Friday, March 12, 2010

Don't ask, don't tell. Ah, just don't ask...

The U.S. is always trying to come up with new and better weapons systems. Some of them never see the light of day. Many of them are just plain stupid.

According to BBC News, who got it heresay from a group called the Sunshine Project, who supposedly got it through the U.S. Freedom of Information Act, the Pentagon was working on several odd weapons of mass confusion back in 1994 at a research facility in Ohio. Of course the BBC reported it with a very serious face, as if it were gospel truth they had checked and rechecked personally. The BBC is DEFINITELY not biased against the U.S. or the U.S. military.

Supposedly, the U.S. researched:

A "gay bomb" which would make enemy soldiers fall in love, or at least become sexually irresistible to each other. While we then killed them, I guess.

Another was supposed to be something that made the enemy all get really bad breath. The BBC article actually said, "... make them "obvious" by giving them bad breath." I don't know what that means. Maybe if you were in a dark room with them and had to feel for them to kill them, you would know who the friendlies were. Like that. You just smelled their breath before you gutted them in the darkness. I don't know. I will give you the address of the BBC and you can write to them and find out what they meant by "obvious."

Then there was the diabolical weapon that would attract swarms of wasps to sting the enemy. But not sting the pure Americans, I guess. That's just crap that the BBC made up - I'll bet it was really the Royal Army that made up the wasp weapon. Americans would never do stuff like that.

The insane attacking rats was a bit far fetched though, even for the BBC. I called a friend at the Pentagon who works in Special Weapons Division, and he said, "It's important to point out that only those proposals which are deemed appropriate, based on stringent human effects, legal, and international treaty reviews are considered for development or acquisition."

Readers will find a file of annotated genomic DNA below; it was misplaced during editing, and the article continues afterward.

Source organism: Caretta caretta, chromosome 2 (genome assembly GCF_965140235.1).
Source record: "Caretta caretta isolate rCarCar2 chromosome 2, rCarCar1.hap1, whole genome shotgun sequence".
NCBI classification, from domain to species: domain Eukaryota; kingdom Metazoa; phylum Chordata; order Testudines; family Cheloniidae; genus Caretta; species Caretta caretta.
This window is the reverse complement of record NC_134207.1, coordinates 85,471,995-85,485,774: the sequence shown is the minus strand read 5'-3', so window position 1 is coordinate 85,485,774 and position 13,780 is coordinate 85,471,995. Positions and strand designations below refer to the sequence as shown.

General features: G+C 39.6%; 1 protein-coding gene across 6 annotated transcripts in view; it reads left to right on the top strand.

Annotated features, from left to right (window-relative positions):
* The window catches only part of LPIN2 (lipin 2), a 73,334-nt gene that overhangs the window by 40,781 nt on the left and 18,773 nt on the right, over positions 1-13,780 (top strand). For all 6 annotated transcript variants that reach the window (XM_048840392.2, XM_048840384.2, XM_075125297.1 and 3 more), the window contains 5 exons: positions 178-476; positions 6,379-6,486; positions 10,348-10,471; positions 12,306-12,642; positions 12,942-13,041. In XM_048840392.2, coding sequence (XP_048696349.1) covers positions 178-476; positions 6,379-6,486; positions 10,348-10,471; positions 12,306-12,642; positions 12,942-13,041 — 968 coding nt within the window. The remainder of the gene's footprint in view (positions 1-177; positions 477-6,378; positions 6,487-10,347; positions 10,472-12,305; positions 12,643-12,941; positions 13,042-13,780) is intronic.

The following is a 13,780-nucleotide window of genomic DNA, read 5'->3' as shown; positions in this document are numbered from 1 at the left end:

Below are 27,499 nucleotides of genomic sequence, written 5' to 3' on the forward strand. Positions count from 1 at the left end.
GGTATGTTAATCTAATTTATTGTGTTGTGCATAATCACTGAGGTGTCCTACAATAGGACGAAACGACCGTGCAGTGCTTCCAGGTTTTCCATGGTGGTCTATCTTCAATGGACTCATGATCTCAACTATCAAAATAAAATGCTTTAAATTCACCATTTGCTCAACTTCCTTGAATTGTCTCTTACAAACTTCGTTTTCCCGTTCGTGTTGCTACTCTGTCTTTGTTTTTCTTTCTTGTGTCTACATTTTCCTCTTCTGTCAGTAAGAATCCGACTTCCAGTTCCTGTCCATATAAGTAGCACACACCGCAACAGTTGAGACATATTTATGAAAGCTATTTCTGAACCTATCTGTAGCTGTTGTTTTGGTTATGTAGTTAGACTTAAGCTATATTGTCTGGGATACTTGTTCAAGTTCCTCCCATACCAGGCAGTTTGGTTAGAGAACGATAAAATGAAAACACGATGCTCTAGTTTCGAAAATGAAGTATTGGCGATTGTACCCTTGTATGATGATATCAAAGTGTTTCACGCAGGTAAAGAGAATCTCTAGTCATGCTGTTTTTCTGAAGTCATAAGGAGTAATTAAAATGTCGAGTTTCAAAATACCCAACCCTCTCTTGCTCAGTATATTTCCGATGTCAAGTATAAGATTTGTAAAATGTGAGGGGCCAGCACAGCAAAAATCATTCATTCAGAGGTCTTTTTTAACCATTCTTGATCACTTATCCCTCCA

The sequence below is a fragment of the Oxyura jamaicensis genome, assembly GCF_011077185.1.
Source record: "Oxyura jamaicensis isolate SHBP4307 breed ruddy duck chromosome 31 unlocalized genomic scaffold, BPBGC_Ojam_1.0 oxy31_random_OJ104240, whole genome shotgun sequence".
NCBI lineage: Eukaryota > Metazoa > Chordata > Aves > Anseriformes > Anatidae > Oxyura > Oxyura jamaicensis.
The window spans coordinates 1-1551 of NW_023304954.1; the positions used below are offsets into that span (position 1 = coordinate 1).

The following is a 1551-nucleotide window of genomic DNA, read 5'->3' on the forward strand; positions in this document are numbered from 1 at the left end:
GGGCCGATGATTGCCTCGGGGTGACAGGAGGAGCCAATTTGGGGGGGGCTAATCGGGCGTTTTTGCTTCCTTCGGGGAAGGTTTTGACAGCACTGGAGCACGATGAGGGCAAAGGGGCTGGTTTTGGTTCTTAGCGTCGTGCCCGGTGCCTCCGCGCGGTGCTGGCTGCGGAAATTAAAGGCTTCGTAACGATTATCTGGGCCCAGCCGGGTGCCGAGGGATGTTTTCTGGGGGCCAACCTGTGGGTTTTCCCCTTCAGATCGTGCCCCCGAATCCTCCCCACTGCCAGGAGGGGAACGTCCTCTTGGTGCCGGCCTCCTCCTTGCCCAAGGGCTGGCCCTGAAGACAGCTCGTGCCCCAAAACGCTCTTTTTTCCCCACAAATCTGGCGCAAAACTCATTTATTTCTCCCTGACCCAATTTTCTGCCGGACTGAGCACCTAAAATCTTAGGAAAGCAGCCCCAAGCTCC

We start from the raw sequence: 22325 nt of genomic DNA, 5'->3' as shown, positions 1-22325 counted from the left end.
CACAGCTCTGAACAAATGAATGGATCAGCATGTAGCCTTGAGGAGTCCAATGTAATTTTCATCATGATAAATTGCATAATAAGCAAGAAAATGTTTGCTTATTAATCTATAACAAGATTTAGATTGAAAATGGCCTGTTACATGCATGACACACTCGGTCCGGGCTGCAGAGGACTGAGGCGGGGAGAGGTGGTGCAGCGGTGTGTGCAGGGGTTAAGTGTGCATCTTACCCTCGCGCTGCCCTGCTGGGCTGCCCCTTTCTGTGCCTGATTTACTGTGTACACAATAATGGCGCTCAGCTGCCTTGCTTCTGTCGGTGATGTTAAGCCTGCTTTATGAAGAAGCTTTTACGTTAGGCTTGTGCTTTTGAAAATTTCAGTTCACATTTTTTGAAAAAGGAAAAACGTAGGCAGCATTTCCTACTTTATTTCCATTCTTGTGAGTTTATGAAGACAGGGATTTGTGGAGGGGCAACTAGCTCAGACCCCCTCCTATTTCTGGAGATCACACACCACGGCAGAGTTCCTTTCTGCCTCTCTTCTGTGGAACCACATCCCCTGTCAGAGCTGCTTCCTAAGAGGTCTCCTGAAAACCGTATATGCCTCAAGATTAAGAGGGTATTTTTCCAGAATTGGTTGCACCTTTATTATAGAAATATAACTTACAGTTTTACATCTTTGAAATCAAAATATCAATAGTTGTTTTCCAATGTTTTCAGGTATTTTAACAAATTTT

Then, off the record: "Besides, you should know by now that the BBC is full of shit. Did they tell you the one about the chemical we dropped on a herd of sheep that caused massive flatulence? They didn't even know about that one, I'll bet."

URGENT UPDATE: Apparently the "A1e Flatulence, Aerial Inducement" weapon actually was real and was about to go into production when it was discovered (just in time) that certain Slavic countries, apparently potential enemies, namely Bulgaria, actually enjoy the smell of farts.


  1. Hilarious! Do you know that some people here believe that Aids was "made" to be a weapon? By you guys of course. Anyway, imagine the poor ladies who'd have to kiss the soldiers with bad breath? Urg!

  2. Looking very good! :) Nice new playlist too.


  4. Why am I suddenly reminded of Star Trek episodes?

  5. The gay bomb story has been around for a lot of years, it's not just been popped up by the beeb.
    Is it true?
    I'd expect the answer to be "partly".
    In the nineteen fifties, sixties, seventies, all manner of crazy ideas were tried out with a view to weaponisation. Some made it into production, some did not.
    There was certainly research into LSD bombs, and other methods of introducing hallucinogens into the water or food of 'the enemy'.

    The CIA conducted a lot of studies into LSD, Mescalin, Psylocybin etc., with a view to their efficacy as incapacitants and as ways of getting people to talk freely or do actions against their will.
    Soldiers, sailors and airmen were sped up, augmented, and sent to sleep by pills. Combat pilots on speed screamed through the skies, uppers, downers, switch on, switch off, purple haze!

    Nope, I don't find the idea of the gay bomb any more bizarre than the stuff we already know about.
    I assume field tests proved it unreliable.
    One assumes the attacking forces would be expected to be oh so butch.
    "Straighten those seams, soldier, and get some more lipstick on!"

  6. Here's some interesting stuff. of course, it might all be cleverly faked by the BBC, but then again, maybe not.

  7. @Patchwork - Thank you. I got the idea for the post from someone else though. I just stole it.

    @A. - Thank you very much. All it needs now is a map in the upper right. :)

    @Boris Legradic - Well, if it's on Wikipedia it MUST be true. Heh. Btw, have you seen our new invisibility cloak? What if the invisible man had bad breath? Flatulence? Could he be stung by W.A.S.P.s? I wish you would give these deeper things some thought and stop wasting your time hanging out at Wikipedia. :)

    For the record.. (are we keeping a record of this stuff?) I wasn't trying to dispute the truth of the story. I only wanted a forum to bash the BBC.

  8. @ Janet - Hey, a new post! I will be right there. Don't get me started on Star Trek. :) But you are right.

    @Soubriquet - You make it sound so plausible. Some say men have landed on the moon, too, but who is going to believe that?



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